91. Ștefan Fulea says:

    …but, but these tadpole operators don't seem to swim well in an unsigned medium!

  92. Goerges d says:

    This tadpole looks more like a spermatozoon. I also think it's a better name because it contains more letters

  93. zzz says:

    anyway it's the right way to obtain (x+1) on architectures such as risc/mmx/gpu and has been so since the stone age. well actually it's (y==y)+x lol

  94. Joshua says:

    @Rob G: I refer the honorary gentleman to Neil's most excellent explanation.

  95. ConceptJunkie says:

    Raymond, this is _just_ what we need… more IOCCC fuel… NOT!.  Yeah, I checked it out and it looks like you kooks have also added this to C as well.  Next thing you know there will be crazy operators like "*++" and "–%" showing up in our beloved language.  When will the madness stop?!

    Bjarne Stroustrup, call your office!

  96. Marc Brooks says:

    @Stephan Leclercq:

    You win, here's one internet.

  97. Stephan Leclercq says:

    Has anyone mentioned that the Tadpole operators could be written as ??– or -??-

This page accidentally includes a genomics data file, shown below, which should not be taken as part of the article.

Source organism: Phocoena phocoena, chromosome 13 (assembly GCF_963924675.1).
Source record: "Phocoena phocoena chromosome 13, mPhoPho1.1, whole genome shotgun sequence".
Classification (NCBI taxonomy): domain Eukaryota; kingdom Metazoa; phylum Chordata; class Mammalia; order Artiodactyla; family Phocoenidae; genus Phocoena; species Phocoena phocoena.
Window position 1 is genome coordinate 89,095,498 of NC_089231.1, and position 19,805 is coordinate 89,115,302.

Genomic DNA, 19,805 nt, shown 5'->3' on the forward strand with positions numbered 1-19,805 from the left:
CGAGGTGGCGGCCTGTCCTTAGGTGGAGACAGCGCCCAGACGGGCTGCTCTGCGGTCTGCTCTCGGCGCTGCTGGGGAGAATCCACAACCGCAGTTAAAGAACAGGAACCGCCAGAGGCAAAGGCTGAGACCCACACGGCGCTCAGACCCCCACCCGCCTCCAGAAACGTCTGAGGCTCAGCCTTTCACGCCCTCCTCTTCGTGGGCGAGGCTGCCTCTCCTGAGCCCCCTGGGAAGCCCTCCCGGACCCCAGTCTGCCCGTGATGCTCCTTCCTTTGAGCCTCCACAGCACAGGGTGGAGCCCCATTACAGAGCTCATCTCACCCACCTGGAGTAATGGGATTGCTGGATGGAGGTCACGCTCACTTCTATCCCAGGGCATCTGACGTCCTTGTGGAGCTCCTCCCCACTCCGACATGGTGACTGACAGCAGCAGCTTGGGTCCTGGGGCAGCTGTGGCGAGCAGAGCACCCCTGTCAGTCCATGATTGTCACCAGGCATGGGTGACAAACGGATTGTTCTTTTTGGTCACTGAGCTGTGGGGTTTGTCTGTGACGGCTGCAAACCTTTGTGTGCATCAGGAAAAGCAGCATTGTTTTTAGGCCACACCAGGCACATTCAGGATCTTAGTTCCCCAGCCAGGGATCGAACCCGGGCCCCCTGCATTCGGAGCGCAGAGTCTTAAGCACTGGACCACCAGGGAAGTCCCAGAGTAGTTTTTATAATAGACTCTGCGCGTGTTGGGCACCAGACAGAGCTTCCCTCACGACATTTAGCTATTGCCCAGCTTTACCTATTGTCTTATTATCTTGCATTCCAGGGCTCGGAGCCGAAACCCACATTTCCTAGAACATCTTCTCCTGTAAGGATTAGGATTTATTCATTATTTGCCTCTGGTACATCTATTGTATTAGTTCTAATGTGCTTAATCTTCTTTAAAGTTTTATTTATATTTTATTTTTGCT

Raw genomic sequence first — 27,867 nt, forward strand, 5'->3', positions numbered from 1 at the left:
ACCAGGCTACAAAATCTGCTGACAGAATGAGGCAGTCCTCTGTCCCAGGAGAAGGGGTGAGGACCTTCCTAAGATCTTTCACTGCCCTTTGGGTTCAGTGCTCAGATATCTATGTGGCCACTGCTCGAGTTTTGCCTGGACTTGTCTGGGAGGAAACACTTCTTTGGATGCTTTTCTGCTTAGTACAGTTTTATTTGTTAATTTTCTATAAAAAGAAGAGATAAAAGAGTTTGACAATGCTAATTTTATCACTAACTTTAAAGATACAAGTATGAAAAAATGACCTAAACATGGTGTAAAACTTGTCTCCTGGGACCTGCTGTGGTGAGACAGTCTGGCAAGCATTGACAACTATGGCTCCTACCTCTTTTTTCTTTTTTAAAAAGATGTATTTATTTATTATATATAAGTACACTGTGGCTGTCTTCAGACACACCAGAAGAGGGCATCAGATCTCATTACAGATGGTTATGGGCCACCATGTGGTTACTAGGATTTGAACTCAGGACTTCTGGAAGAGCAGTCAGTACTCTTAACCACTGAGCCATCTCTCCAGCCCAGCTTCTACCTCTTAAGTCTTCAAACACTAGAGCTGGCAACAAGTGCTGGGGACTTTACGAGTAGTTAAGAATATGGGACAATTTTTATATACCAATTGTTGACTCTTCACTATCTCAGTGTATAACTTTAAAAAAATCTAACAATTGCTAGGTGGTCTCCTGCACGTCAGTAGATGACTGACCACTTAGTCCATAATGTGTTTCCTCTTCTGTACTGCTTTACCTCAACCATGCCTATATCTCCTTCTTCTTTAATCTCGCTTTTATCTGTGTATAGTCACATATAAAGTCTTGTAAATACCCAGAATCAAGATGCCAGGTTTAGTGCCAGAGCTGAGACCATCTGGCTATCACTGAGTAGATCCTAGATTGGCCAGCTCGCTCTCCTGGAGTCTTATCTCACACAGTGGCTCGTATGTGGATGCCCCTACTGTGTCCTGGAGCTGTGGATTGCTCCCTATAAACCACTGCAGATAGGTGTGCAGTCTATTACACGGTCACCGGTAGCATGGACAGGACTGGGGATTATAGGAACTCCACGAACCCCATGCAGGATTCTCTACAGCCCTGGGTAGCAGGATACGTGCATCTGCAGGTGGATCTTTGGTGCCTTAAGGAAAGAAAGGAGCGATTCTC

98. cheong00 says:

    @Nargil: *Double Facepalm*

  99. mi says:

    so ridiculous. Can't believe it.

    so many things we need in c++ and visual studio and as if they have nothing else to do but add some stupid ideas that nobody needs and are already there like ++ –.

    really late april fools.

    just go discover internet and read what people complain and miss about in c++ and visual studio …

    you have to be dumb or ignore it if you don't do it.

    give us options to turn ALL your 'smart' and 'vs will auto do it for you' so we can turn it off or on (like mouse click in VS puts cursor in virtual space even though all virtual space is disabled etc.).

    give us decent libraries where we can customize easily and have freedom (unlike mfc, gdi etc)

    we want freedom c++ once had

  100. sense says:

    Gotta love you Raymond!

    There I said it :)

  101. hilarious says:

    Based on the comments, clear proof that the 10x programmer existence is true. (or maybe that the 0x programmer exists).

  102. intent-based-programming says:

    Raymond, did you intend to perform a social experiment here? I always knew that some percentage of posters operated in write-only complain-only mode, but this… this is spectacular proof of just how high that percentage is.

  103. Brad says:

    Wow Raymond, this is cruel :). I'm torn between thinking the comments are hilarious and hurting inside a bit for the people who think someone would design this as a language feature (and not an accident of two's complement math). Perhaps you should link to the second post before someone takes things too far?

  104. brendan baldwin says: